There is something different and interesting and fun and strange and satisfying about reading free verse, you guys. When you read the intense books, like any of Ellen Hopkins’ books or Waiting by Carol Lynch Williams, the verse format makes it easier somehow if you have any reservations at all about the tough subject matter. I personally am not the biggest fan of the tough issue books – my blogger friends know me well enough to tell me when a book just isn’t for me – but I know that if the same book came in verse, I could probably handle it better. Does that make sense? However, there are books out there like this one or anything by Lisa Schroeder that the rest of you guys would probably like just fine. And there are other verse novel too. Ask in the comments for recommendations if you want to try one! Some people won’t like them, but I love them. You’ll never know if you don’t at least try!

****************************************************

Sara is a great character that, interestingly enough, becomes developed pretty fully even through the sparse language in the verse. The language used by the author is really beautiful and describes all of the events of the story really well. In my mind, I was watching Sara dance, picturing each move as she danced with or without her dance partner.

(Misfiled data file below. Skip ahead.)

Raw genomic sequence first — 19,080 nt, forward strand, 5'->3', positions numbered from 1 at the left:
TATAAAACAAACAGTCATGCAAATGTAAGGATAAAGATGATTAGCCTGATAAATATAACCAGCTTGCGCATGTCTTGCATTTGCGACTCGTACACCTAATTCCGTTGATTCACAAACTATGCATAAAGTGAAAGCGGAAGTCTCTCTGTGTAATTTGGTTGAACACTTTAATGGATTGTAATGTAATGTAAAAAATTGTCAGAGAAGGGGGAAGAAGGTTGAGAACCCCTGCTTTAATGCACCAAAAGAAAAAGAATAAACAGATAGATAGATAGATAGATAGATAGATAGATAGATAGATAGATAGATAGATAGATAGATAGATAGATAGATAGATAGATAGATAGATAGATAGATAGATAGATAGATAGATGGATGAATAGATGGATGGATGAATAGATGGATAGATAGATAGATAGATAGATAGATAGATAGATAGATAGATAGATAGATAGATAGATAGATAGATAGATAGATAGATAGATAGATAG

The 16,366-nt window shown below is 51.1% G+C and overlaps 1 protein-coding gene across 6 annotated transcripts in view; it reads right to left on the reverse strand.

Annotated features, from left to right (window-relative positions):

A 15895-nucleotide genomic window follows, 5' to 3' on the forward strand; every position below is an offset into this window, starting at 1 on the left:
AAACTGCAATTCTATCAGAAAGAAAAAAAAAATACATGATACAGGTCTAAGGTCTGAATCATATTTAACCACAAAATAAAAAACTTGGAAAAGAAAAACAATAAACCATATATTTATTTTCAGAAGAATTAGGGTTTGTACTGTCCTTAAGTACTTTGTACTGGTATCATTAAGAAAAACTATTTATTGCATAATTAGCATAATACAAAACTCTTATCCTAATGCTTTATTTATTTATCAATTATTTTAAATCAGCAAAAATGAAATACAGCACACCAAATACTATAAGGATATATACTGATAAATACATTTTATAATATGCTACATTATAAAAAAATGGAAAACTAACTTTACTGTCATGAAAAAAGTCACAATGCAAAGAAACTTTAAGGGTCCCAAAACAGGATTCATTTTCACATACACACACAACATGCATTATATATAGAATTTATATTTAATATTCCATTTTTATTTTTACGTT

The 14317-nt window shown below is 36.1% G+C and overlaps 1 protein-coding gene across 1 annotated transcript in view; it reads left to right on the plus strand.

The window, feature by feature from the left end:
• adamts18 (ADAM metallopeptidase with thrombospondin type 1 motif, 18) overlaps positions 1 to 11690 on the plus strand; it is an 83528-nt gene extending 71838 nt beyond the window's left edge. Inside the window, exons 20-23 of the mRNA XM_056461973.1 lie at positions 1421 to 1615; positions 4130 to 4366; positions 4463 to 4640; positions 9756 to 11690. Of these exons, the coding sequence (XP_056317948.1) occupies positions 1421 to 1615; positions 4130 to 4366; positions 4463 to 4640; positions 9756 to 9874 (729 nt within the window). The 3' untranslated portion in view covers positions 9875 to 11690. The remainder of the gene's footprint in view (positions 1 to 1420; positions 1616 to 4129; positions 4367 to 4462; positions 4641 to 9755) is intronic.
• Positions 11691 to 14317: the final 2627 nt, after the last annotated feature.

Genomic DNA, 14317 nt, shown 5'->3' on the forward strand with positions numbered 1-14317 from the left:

Today he will life me into the air,
Hold my hand,
Support my back,
And make me more beautiful
Than I could ever be alone Kindle 671/2931

There is also more to the story than the dancing! Sara is in school, so she struggles to maintain her classes and studying while dancing – this part is obvious. But, as we can guess from the cover of the book and the description, she soon falls for a guy. But not just any guy, this guy just happens to be a dancer as well – a choreographer with her group. Sara begins hanging out with Remington, going over to his apartment, spending time alone with him, and soon her priorities shift a bit. So we start watching Sara question exactly which things are important to her.